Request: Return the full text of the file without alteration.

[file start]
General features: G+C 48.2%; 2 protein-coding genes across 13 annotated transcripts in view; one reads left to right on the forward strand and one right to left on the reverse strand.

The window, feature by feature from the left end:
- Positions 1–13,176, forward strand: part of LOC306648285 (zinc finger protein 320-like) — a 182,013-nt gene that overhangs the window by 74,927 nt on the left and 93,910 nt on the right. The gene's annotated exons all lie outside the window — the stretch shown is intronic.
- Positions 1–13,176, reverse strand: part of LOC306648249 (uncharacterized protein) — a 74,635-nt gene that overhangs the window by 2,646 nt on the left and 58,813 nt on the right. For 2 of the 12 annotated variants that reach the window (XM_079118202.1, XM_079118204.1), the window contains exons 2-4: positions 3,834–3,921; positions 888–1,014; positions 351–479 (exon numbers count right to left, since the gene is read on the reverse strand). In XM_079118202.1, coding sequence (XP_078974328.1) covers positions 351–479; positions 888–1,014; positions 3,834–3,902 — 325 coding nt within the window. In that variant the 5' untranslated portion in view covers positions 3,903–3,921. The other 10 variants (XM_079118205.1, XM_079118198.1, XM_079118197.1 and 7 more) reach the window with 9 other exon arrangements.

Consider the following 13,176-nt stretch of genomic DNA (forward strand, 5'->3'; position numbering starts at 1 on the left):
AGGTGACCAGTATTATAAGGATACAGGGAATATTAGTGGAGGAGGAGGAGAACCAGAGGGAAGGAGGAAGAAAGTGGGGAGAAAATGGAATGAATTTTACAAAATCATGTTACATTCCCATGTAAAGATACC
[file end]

General features: G+C 48.2%; 2 protein-coding genes across 13 annotated transcripts in view; one reads left to right on the forward strand and one right to left on the reverse strand.

The window, feature by feature from the left end:
- Positions 1–13,176, forward strand: part of LOC306648285 (zinc finger protein 320-like) — a 182,013-nt gene that overhangs the window by 74,927 nt on the left and 93,910 nt on the right. The gene's annotated exons all lie outside the window — the stretch shown is intronic.
- Positions 1–13,176, reverse strand: part of LOC306648249 (uncharacterized protein) — a 74,635-nt gene that overhangs the window by 2,646 nt on the left and 58,813 nt on the right. For 2 of the 12 annotated variants that reach the window (XM_079118202.1, XM_079118204.1), the window contains exons 2-4: positions 3,834–3,921; positions 888–1,014; positions 351–479 (exon numbers count right to left, since the gene is read on the reverse strand). In XM_079118202.1, coding sequence (XP_078974328.1) covers positions 351–479; positions 888–1,014; positions 3,834–3,902 — 325 coding nt within the window. In that variant the 5' untranslated portion in view covers positions 3,903–3,921. The other 10 variants (XM_079118205.1, XM_079118198.1, XM_079118197.1 and 7 more) reach the window with 9 other exon arrangements.

Consider the following 13,176-nt stretch of genomic DNA (forward strand, 5'->3'; position numbering starts at 1 on the left):
AGGTGACCAGTATTATAAGGATACAGGGAATATTAGTGGAGGAGGAGGAGAACCAGAGGGAAGGAGGAAGAAAGTGGGGAGAAAATGGAATGAATTTTACAAAATCATGTTACATTCCCATGTAAAGATACC